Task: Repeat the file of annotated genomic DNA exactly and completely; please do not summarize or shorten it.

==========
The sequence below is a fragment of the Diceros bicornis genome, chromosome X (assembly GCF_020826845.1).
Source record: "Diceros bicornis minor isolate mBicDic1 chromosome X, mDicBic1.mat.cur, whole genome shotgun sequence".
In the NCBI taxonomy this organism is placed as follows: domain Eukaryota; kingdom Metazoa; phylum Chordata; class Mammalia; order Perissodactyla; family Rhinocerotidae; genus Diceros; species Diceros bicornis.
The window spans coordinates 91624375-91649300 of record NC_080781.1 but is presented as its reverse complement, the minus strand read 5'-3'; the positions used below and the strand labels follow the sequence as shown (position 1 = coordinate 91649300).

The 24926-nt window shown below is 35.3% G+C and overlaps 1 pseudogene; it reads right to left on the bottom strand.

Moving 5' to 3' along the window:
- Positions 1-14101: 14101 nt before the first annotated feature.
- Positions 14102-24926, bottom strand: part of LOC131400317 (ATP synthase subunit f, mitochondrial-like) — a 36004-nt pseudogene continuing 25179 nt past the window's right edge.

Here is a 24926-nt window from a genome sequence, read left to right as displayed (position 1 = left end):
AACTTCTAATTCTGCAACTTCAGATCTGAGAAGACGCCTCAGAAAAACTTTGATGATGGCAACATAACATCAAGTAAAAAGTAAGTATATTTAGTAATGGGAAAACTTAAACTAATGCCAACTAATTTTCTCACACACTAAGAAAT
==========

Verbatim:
The sequence below is a fragment of the Diceros bicornis genome, chromosome X (assembly GCF_020826845.1).
Source record: "Diceros bicornis minor isolate mBicDic1 chromosome X, mDicBic1.mat.cur, whole genome shotgun sequence".
In the NCBI taxonomy this organism is placed as follows: domain Eukaryota; kingdom Metazoa; phylum Chordata; class Mammalia; order Perissodactyla; family Rhinocerotidae; genus Diceros; species Diceros bicornis.
The window spans coordinates 91624375-91649300 of record NC_080781.1 but is presented as its reverse complement, the minus strand read 5'-3'; the positions used below and the strand labels follow the sequence as shown (position 1 = coordinate 91649300).

The 24926-nt window shown below is 35.3% G+C and overlaps 1 pseudogene; it reads right to left on the bottom strand.

Moving 5' to 3' along the window:
- Positions 1-14101: 14101 nt before the first annotated feature.
- Positions 14102-24926, bottom strand: part of LOC131400317 (ATP synthase subunit f, mitochondrial-like) — a 36004-nt pseudogene continuing 25179 nt past the window's right edge.

Here is a 24926-nt window from a genome sequence, read left to right as displayed (position 1 = left end):
AACTTCTAATTCTGCAACTTCAGATCTGAGAAGACGCCTCAGAAAAACTTTGATGATGGCAACATAACATCAAGTAAAAAGTAAGTATATTTAGTAATGGGAAAACTTAAACTAATGCCAACTAATTTTCTCACACACTAAGAAAT